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SYRIAC GRAVESTONES FROM CENTRAL ASIA [from: Alphonse Mingana, The Early Spread of Christianity in Central Asia and

the Far East: A New Document (Reprinted from The Bulletin of the John Rylands Library, Vol. 9, No. 2, 1925), 41-42 and John Stewart, Nestorian Missionary Enterprise: The Story of a Church on Fire (Edinburgh: T &T Clark, 1928), 204-213] This is the grave of Pasak -- The aim of life is Jesus, our redeemer. This is the grave of chorepiscopus1 Ama. In the year 1566 (AD 1255)2 he departed from this world in the month of July on Sabbath. May our Lord unite his spirit with those of the pious and upright. Amen. In the year 1583 (AD 1272) that is the ape year. This is the grave of the priest and general, Zuma -- a blessed old man, a famous Emir, the son of General Giwargis. May our Lord unite his spirit with the spirits of the fathers and saints in eternity. In the year 1584 (AD 1273). This is the grave of the church visitor Pag-Mangku, the humble believer. In the year 1612 (AD 1301) the bull year. This is the grave of the priest Taki who was very zealous for the church. In the year 1613 (AD 1302). This is the grave of the priest Isaac, the blessed old man. He worked much in interests of the town. In the year 1616 (AD 1305) which is that of the Turkish snake. This is the grave of Sabrisho, the archdeacon, the blessed old man and the perfect priest. He worked much in the interests of the church. In the year 1618 (AD 1307), which is the year of the sheep. This is the grave of Jeremiah, the believer. In the year 1618 (AD 1307) that is the sheep year. This is the grave of the charming maiden Julia, the betrothed of the chorepiscopus Yohannan. In the year 1623 (AD 1312), which is the year of the pig. This is the grave of the priest Peter, the venerable old man. In the year 1627 (AD 1316) which is the year of the dragon. This is the grave of Shliha the celebrated commentator and teacher, who illuminated all the monasteries with light, son of Peter the august commentator of wisdom. His voice rang as high as the sound of a trumpet. May our Lord mix his pure soul with the just men and fathers. May he participate in the heavenly joys. In the year 1639 (AD 1328) that is the dragon year. This is the grave of Pesoha the renowned exegetist and preacher who enlightened all cloisters through the light -- extolled for wisdom and may our Lord unite his spirit with the saints. In the year 1650 (AD 1339) the hare year. This is the grave of Kutluk. He died of plague with his wife Mangu-Kelka.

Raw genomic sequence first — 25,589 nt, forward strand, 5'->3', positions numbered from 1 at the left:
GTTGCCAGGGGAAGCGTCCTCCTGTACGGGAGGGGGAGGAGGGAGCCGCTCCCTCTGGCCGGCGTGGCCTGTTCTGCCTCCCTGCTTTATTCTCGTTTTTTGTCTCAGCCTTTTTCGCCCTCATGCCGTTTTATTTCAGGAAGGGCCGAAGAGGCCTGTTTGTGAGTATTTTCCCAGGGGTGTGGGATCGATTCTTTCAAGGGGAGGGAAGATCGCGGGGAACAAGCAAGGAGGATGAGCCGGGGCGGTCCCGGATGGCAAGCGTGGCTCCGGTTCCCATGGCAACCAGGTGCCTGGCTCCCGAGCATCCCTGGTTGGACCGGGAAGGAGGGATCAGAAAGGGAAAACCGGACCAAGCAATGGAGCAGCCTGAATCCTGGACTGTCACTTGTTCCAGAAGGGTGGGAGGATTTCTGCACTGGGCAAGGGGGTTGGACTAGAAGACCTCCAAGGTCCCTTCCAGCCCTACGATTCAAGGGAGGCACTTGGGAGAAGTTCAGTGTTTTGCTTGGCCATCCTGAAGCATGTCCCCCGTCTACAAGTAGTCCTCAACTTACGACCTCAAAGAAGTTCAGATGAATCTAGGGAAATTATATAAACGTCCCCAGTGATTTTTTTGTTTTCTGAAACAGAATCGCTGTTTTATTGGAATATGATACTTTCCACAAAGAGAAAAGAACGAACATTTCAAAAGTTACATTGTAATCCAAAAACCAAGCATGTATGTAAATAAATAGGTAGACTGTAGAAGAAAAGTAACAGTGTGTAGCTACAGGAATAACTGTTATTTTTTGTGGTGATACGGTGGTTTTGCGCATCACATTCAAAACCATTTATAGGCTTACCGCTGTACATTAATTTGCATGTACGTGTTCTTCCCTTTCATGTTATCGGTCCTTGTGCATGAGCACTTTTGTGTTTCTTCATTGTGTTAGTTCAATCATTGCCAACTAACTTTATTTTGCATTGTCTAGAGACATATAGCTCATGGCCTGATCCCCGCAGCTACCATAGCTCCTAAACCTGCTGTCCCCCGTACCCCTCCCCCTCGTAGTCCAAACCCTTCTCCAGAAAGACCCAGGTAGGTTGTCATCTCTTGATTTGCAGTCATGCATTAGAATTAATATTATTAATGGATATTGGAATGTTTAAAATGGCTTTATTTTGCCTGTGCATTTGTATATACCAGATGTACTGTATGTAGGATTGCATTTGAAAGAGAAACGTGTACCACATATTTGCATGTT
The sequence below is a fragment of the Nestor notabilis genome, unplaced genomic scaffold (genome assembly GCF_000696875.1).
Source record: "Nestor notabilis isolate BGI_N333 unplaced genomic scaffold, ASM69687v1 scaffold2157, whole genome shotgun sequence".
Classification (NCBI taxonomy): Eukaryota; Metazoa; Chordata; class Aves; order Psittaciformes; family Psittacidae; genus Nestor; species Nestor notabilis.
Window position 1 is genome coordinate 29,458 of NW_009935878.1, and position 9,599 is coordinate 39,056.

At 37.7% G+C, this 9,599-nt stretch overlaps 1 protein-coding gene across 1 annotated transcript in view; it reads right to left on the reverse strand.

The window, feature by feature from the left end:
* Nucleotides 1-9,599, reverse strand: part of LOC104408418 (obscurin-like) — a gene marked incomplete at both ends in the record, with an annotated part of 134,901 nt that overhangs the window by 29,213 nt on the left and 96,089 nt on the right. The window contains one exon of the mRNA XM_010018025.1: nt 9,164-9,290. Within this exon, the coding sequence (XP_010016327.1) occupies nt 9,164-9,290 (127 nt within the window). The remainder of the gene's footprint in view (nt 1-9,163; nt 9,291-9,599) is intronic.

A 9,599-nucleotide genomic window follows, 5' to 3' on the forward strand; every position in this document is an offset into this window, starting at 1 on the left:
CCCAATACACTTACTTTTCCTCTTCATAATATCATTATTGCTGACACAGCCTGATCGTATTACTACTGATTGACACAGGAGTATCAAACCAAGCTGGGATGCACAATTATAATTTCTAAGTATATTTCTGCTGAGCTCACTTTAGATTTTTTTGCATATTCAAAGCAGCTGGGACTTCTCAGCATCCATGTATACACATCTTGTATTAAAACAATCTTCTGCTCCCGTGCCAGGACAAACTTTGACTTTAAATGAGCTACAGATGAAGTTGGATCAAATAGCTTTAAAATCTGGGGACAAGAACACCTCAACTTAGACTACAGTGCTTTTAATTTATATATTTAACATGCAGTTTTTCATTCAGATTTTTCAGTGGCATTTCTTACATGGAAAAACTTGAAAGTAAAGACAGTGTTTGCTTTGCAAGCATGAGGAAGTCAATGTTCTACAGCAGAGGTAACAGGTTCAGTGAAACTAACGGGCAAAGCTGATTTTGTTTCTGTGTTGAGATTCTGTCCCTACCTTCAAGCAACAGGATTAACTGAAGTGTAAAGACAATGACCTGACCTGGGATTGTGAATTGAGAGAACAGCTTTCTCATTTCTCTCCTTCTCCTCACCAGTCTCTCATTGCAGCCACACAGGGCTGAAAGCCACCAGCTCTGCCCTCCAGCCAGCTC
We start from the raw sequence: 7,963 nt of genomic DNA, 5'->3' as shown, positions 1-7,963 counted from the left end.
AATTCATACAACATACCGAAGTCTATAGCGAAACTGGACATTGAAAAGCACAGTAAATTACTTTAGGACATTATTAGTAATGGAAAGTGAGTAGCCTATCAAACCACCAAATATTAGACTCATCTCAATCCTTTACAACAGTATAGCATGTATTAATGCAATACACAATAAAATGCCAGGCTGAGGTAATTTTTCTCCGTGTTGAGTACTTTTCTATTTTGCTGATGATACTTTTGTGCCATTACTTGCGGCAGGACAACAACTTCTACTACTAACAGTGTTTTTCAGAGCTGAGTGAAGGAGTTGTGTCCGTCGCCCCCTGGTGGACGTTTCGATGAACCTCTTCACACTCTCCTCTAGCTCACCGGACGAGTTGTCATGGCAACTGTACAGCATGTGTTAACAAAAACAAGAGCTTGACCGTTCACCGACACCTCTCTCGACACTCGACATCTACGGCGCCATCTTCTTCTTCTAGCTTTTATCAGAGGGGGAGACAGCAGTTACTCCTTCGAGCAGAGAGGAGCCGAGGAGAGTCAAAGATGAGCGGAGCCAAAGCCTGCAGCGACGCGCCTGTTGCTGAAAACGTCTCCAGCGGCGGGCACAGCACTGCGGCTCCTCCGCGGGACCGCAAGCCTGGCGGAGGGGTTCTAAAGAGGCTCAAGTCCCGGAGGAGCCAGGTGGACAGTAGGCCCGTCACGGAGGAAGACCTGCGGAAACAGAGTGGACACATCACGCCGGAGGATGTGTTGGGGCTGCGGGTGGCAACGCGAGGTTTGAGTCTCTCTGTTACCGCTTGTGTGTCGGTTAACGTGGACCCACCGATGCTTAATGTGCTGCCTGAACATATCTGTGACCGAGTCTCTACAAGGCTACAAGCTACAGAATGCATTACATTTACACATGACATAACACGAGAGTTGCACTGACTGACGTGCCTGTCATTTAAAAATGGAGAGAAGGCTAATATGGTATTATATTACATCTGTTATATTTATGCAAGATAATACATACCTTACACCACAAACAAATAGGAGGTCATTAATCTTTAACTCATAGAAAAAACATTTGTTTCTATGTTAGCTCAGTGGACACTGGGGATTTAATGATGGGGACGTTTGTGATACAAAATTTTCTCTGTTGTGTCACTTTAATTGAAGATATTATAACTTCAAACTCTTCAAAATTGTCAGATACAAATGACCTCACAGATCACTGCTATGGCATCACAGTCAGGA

1 The term used for a visitator, similar to an archdeacon, a bishops assistant. The Syriac word saora and the Greek word periodeutes were also used to describe this office. The duty of the bearer of these titles was to visit the churches and see that all was well with them and to build up congregations that had fallen off. It was also part of his duty to visit villages and smaller congregations, to gather elders around him, to admonish them, and remind them of their duties, to read the scriptures, to gather the children together, pray with them and arrange for their education. The person appointed to this office was chosen because of his piety, his uprightness and his incorruptibility. (Stewart, 205-206). 2 Many of the dates given on these grave inscriptions follow the Syriac custom of dating events according to the Seleucid Era (i.e. beginning with the inauguration of Seleucid rule in Syria and Palestine in 312/311 BC). Dates using AD are in parentheses.